The police know that a crime was committed. They believe that you did it. However, they have no evidence. Can they still arrest you?
Technically, they should not. After all, an arrest requires probable cause. You get probable cause by examining the evidence. The laws are a bit vague — there is no set “amount” of evidence police officers need, for instance, so whether or not they had probable cause can look different from case to case — but the idea is that evidence comes first, establishes probable cause, and then they make the arrest.
That doesn’t mean that the evidence will hold up in court, of course. Maybe an eyewitness made a statement that the police used as evidence. Later, though, it came to light that the eyewitness was intoxicated at the time. Their testimony was unreliable. That evidence could get tossed out of court on those grounds, and, if that’s all they had, you’d be free to go.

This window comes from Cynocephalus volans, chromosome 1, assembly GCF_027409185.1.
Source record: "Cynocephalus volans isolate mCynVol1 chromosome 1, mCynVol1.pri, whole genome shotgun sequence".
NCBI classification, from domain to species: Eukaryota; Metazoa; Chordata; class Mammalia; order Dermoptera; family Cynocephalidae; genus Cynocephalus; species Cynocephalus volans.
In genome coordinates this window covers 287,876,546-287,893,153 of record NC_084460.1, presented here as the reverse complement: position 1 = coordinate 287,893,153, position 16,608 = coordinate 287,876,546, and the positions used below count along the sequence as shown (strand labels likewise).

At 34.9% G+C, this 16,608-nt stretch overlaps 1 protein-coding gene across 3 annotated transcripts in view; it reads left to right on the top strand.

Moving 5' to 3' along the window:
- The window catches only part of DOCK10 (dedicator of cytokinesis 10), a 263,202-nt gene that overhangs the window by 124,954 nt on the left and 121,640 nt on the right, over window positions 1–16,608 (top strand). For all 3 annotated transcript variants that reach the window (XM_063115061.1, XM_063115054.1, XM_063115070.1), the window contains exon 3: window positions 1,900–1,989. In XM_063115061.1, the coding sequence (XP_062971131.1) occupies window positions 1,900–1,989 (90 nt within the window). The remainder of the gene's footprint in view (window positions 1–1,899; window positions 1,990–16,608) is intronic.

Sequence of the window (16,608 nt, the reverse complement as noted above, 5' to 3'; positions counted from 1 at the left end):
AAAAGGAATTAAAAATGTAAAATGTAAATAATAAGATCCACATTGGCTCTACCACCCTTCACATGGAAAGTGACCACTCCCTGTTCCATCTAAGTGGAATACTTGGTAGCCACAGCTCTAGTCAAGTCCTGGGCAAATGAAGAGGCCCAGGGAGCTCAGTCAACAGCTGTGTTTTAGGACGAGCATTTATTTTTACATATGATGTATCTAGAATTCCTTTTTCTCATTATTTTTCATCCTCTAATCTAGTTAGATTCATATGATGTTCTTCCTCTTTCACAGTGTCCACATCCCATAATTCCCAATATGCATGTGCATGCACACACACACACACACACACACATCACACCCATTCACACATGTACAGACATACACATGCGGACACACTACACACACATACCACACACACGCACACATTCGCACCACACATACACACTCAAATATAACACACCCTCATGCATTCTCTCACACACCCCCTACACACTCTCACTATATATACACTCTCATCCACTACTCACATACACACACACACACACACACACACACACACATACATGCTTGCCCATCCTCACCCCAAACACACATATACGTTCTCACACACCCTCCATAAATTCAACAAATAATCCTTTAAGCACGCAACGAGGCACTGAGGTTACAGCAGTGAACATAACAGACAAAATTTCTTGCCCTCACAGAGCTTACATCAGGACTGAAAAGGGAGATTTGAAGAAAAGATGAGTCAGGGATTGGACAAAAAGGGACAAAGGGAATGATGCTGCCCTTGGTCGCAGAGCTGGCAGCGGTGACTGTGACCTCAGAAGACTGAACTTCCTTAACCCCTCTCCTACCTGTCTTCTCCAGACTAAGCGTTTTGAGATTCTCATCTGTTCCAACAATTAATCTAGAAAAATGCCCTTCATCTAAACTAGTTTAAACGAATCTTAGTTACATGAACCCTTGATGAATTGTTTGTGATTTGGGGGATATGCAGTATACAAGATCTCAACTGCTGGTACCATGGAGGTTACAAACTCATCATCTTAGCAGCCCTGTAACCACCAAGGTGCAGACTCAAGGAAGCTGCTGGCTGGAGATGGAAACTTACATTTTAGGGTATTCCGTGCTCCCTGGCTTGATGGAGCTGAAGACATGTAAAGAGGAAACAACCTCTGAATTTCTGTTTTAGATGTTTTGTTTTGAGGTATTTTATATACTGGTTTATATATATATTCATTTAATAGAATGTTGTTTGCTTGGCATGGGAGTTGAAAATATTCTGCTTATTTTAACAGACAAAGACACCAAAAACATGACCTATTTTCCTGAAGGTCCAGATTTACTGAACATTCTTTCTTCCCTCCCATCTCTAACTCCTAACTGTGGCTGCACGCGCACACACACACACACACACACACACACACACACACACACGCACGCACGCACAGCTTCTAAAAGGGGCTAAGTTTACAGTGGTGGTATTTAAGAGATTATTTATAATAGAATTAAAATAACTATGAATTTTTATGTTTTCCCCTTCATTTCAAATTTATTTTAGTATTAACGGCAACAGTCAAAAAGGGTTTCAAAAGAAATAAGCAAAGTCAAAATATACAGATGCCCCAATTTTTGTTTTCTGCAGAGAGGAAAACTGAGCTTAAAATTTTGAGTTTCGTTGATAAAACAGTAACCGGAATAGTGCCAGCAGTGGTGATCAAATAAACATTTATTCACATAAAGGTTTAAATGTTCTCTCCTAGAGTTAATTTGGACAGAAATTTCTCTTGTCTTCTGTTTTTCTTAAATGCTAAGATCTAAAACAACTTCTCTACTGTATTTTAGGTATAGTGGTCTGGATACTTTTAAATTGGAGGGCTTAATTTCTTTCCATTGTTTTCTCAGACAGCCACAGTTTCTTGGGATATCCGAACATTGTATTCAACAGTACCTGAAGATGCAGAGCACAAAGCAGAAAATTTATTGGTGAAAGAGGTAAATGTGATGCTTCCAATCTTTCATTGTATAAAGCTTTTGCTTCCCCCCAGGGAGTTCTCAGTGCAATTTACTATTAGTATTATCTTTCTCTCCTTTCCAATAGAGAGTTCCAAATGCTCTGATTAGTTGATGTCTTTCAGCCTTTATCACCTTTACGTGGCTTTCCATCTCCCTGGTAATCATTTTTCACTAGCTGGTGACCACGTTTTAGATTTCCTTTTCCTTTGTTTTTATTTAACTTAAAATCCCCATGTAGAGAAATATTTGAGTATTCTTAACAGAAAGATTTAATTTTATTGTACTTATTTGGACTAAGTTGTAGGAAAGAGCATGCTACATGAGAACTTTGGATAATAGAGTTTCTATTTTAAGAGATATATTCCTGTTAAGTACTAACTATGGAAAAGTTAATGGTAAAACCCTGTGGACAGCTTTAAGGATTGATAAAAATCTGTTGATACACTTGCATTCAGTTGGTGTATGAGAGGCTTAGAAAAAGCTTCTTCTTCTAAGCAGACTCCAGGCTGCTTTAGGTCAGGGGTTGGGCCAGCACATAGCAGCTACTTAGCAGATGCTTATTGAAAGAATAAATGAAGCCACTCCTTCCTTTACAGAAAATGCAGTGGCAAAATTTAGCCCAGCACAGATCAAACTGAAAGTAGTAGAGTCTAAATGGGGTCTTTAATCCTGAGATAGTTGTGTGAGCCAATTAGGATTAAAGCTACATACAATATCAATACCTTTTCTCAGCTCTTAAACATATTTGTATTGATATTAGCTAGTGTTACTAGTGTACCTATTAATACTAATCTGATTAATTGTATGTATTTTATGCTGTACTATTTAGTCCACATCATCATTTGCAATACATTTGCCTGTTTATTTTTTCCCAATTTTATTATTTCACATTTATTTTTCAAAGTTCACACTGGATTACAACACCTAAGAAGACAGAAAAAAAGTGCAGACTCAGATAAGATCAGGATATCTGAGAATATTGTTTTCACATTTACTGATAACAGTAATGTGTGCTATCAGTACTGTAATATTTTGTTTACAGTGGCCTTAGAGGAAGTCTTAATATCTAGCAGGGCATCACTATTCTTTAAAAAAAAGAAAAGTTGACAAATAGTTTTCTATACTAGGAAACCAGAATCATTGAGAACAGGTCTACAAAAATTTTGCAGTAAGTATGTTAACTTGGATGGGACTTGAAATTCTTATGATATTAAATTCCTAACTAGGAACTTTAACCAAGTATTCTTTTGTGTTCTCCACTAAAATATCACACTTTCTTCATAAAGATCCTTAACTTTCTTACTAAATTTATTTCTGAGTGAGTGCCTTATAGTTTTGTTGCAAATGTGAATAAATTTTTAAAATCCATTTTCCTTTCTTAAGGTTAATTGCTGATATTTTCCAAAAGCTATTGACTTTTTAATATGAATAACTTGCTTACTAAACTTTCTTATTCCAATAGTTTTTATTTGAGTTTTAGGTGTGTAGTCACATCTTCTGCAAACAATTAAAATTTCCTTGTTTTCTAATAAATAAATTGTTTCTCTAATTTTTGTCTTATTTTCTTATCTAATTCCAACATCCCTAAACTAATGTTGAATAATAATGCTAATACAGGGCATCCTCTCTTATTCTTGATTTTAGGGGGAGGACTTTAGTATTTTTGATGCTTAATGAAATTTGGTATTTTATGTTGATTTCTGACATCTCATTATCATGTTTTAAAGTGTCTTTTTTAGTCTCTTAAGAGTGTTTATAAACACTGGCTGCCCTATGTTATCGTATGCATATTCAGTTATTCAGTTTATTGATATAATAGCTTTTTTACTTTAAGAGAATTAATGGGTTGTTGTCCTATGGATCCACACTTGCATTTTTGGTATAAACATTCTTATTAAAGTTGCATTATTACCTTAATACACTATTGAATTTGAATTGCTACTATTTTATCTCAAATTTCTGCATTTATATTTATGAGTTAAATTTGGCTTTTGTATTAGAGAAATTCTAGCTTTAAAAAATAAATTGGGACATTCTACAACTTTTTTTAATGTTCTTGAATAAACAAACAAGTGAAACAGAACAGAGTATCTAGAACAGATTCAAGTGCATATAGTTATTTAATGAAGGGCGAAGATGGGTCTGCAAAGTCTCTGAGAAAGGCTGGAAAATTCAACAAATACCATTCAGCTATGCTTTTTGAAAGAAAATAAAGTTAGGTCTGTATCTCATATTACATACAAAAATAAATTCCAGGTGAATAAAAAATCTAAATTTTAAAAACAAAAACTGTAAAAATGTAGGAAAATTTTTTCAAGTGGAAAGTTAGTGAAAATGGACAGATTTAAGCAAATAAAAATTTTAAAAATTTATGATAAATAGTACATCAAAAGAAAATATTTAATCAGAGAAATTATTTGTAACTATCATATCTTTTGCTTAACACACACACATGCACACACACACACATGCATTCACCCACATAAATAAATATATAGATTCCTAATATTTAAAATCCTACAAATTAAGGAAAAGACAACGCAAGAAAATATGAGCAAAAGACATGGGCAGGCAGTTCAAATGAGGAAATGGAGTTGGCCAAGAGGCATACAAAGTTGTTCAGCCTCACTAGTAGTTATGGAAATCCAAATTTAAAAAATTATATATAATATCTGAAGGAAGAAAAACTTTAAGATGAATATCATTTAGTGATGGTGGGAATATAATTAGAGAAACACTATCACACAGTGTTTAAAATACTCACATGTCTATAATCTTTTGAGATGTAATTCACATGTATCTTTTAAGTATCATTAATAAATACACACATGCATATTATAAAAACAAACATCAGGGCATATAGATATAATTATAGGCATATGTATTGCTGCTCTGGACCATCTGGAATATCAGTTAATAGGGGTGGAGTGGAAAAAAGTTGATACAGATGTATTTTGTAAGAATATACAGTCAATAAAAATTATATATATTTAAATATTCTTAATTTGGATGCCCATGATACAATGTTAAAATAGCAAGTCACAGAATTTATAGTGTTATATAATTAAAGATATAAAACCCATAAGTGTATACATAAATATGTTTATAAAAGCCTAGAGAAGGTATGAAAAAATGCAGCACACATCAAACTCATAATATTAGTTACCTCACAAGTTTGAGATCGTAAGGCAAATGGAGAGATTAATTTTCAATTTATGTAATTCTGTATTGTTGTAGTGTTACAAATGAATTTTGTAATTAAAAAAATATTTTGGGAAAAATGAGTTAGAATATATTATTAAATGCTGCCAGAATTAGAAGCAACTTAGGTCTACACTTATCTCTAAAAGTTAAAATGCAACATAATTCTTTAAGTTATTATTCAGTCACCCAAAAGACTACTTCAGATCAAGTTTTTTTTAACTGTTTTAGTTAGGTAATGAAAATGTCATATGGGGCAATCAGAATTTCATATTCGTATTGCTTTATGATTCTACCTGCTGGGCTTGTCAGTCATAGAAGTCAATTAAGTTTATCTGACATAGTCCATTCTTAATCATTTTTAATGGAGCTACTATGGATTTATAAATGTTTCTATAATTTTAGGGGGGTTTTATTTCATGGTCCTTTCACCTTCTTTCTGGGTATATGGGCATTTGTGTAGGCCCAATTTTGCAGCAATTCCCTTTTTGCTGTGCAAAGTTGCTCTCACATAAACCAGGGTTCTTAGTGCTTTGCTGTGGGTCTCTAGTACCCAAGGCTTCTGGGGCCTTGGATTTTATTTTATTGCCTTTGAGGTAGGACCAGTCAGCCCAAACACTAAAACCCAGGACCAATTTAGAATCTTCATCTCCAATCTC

All of this deals in technicalities, though. Do arrests happen with no evidence? They do. Officers make mistakes. Some of them abuse their position intentionally. These are illegal arrests, and you can challenge them as such in the legal system, but simply saying that they are illegal does not mean they don’t happen. Illegal activity happens every day, and the police are not immune.
No matter how you get arrested, it’s important to stay calm. Focus on your rights. Talk to your legal team. Don’t say anything that makes the situation worse, and do not resist arrest. Trust that an illegal arrest will get corrected in time and make sure you know exactly what steps you’ll need to take to do it.
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